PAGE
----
A panic attack can feel very frightening, no matter how many symptoms it involves.
It may help to keep in mind that they don’t cause any lasting physical health consequences, and they almost always pass on their own without any need for medical attention.
In the moment, you can use a number of strategies to help the episode pass more quickly and feel more bearable until it does.
Here’s how to help someone else having a panic attack.
Symptoms like chest pain and choking could lead you to mistake a panic attack for a heart attack or asthma episode. In fact, over 1 in 20 people who experience a panic attack seek out their primary care doctor, thinking they’ve had a medical event.
But as terrible as your symptoms may feel in the moment, if you’re experiencing a panic attack, they will pass.
During the episode, you may have a harder time believing that statement, but you will feel better before long — and repeating statements like, “I’m safe,” “I’m having a panic attack,” and “These feelings will pass,” could help you feel calmer in the moment.
You’ve likely come across the recommendation to “take deep breaths” a time or two. That’s because your breathing really can make a difference.
Diaphragmatic breathing can, without a doubt, help pull your body out of panic mode — so long as you do it correctly. Breathing from the chest or trying to gulp in air as quickly as possible, could actually make your hyperventilation worse.
A few tips for deep breathing during a panic attack:
- Breathe in through your nose and out through your mouth.
- Steadily take in as much air as you can, but don’t strain yourself. Focus on the sensation of air in your body, rather than timing how many seconds each breath takes.
- After you breathe in, hold your breath for a few seconds to let your body absorb the oxygen.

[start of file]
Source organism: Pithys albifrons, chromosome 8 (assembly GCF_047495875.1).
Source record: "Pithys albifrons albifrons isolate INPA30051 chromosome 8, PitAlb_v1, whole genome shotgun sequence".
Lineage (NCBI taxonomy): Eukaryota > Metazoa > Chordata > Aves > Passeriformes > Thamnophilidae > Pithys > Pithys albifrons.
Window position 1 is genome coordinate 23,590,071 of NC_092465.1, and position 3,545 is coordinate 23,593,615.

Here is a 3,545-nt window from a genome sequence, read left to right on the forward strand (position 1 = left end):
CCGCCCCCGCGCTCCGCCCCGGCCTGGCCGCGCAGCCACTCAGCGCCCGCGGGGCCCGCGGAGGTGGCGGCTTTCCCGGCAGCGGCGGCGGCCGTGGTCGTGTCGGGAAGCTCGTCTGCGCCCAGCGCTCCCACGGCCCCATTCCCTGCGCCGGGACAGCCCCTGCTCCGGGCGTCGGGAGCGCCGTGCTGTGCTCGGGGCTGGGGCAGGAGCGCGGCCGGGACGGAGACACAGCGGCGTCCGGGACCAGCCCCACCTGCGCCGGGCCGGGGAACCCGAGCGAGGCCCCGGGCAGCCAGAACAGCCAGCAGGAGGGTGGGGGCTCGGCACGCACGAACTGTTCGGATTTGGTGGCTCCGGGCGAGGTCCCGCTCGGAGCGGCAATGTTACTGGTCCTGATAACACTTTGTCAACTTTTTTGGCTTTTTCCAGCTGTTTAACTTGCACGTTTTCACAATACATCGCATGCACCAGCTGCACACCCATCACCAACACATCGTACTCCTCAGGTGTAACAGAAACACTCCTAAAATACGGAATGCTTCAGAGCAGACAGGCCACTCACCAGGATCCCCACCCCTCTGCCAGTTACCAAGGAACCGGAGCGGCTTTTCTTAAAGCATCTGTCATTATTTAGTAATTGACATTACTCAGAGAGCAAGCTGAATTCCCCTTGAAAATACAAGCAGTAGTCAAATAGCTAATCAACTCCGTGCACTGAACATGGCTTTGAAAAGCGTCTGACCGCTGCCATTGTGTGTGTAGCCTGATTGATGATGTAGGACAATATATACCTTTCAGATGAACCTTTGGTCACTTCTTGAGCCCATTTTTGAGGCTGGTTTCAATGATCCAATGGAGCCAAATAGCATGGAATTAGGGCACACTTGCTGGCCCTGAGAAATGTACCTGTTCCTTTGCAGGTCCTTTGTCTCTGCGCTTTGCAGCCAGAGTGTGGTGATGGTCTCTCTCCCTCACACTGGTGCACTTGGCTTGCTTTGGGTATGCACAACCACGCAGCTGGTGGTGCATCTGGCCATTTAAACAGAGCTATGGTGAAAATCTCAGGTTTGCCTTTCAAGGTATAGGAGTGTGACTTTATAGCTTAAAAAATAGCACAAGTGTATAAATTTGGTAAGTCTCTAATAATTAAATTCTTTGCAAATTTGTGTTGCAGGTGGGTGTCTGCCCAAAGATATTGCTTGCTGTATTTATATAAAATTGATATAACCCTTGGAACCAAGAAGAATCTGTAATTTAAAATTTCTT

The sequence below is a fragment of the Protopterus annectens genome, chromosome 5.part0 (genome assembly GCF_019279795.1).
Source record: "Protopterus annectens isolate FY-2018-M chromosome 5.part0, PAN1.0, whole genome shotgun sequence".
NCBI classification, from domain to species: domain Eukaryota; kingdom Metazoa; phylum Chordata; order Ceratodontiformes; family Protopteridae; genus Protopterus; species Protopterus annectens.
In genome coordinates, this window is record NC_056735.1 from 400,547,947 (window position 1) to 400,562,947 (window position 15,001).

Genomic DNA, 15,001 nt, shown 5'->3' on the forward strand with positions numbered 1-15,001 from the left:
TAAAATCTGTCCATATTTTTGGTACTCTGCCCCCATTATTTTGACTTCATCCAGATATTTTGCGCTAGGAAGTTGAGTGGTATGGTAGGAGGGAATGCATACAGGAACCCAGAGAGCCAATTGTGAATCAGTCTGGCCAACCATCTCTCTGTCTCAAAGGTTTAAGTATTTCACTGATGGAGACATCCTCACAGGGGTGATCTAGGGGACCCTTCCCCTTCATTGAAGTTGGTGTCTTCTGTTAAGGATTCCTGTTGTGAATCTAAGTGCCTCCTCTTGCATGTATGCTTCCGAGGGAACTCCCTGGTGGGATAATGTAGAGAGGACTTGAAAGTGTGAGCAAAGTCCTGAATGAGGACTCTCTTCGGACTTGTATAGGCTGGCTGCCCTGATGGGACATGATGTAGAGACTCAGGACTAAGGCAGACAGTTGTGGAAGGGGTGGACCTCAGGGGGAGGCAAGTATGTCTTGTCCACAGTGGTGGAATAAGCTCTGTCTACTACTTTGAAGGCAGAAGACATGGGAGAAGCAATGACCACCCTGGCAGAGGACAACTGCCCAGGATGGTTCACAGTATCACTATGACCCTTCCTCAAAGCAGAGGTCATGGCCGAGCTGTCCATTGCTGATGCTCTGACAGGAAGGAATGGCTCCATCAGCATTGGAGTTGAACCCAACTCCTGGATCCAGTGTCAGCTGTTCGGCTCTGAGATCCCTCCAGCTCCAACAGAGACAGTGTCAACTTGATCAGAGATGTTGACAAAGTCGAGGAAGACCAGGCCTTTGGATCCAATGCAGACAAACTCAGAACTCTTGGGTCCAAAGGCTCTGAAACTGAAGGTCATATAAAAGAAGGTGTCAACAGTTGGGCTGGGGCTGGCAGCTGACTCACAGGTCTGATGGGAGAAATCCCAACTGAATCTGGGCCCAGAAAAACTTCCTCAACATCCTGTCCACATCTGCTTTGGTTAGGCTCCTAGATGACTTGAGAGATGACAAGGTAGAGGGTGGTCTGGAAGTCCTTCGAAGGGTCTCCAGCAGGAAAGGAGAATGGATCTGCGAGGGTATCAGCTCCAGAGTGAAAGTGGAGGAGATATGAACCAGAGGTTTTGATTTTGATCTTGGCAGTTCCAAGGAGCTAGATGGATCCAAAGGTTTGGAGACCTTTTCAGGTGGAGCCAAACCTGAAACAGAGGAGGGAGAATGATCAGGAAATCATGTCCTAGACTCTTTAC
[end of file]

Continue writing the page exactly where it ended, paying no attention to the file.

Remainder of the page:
- Breathe the air out gently. Relax your shoulders, letting them drop as you exhale.
- As you exhale, release as much air as you can, but you don’t have to empty your lungs completely — in other words, don’t force the process.
Remember to breathe with your abdomen, not your chest. It can help to put a hand on your stomach and feel it inflate and deflate like a balloon.
Progressive muscle relaxation
Progressive muscle relaxation, also called applied relaxation, is a technique that helps you relax the muscles of your body.
To get started, lie down and gradually move through the muscle groups in your body, starting from your toes and ending at your head. Squeeze each muscle group as tightly as you can for 5 seconds, then let go so your muscles can fully relax.
During a panic attack, your body winds itself up tighter and tighter, but research suggests progressive muscle relaxation can short-circuit that process and help pull your body out of its defense mode.
To put it another way, the transition from full tension to full release serves as a physical reset for each muscle group.
Since limited symptom attacks don’t meet the criteria for a full panic attack, a mental health professional most likely won’t diagnose panic attacks or panic disorder. Of course, therapy can still make a difference, whether you have an official diagnosis or not.
Learn more about how to find the right therapist for you.
Without treatment, limited symptom panic attacks may progress into full panic attacks or panic disorder. So, working with a therapist can have benefits even if your panic attacks only involve a few symptoms and feel relatively mild.
How cognitive behavioral therapy (CBT) can help
The first-line treatment for panic disorder is cognitive behavioral therapy (CBT), which helps you address thought patterns and behaviors that may contribute to panic attacks.
Up to 75% of people who participated in CBT for panic disorder noticed an improvement in their symptoms within 4 months.
According to a
The study primarily aimed to evaluate the cost-effectiveness of early intervention for subthreshold panic disorder — and researchers suggest that this early intervention may end up lowering overall costs of treatment for panic attacks or panic disorder.
Limited symptom attacks are panic attacks that involve three or fewer symptoms. Although they tend to be milder and shorter than full panic attacks, they cause the same symptoms, like trembling and chills.
Stress-reduction techniques like deep breathing and progressive muscle relaxation can help you cope with a limited symptom panic attack in the moment.
If you experience regular panic attacks, a mental health professional can offer more guidance and support, regardless of how many symptoms your attacks involve. Working with a therapist can help you identify possible triggers and explore options to lower your chances of experiencing panic attacks in the future.
Emily Swaim is a freelance health writer and editor who specializes in psychology. She has a BA in English from Kenyon College and an MFA in writing from California College of the Arts. In 2021, she received her Board of Editors in Life Sciences (BELS) certification. You can find more of her work on GoodTherapy, Verywell, Investopedia, Vox, and Insider. Find her on Twitter and LinkedIn.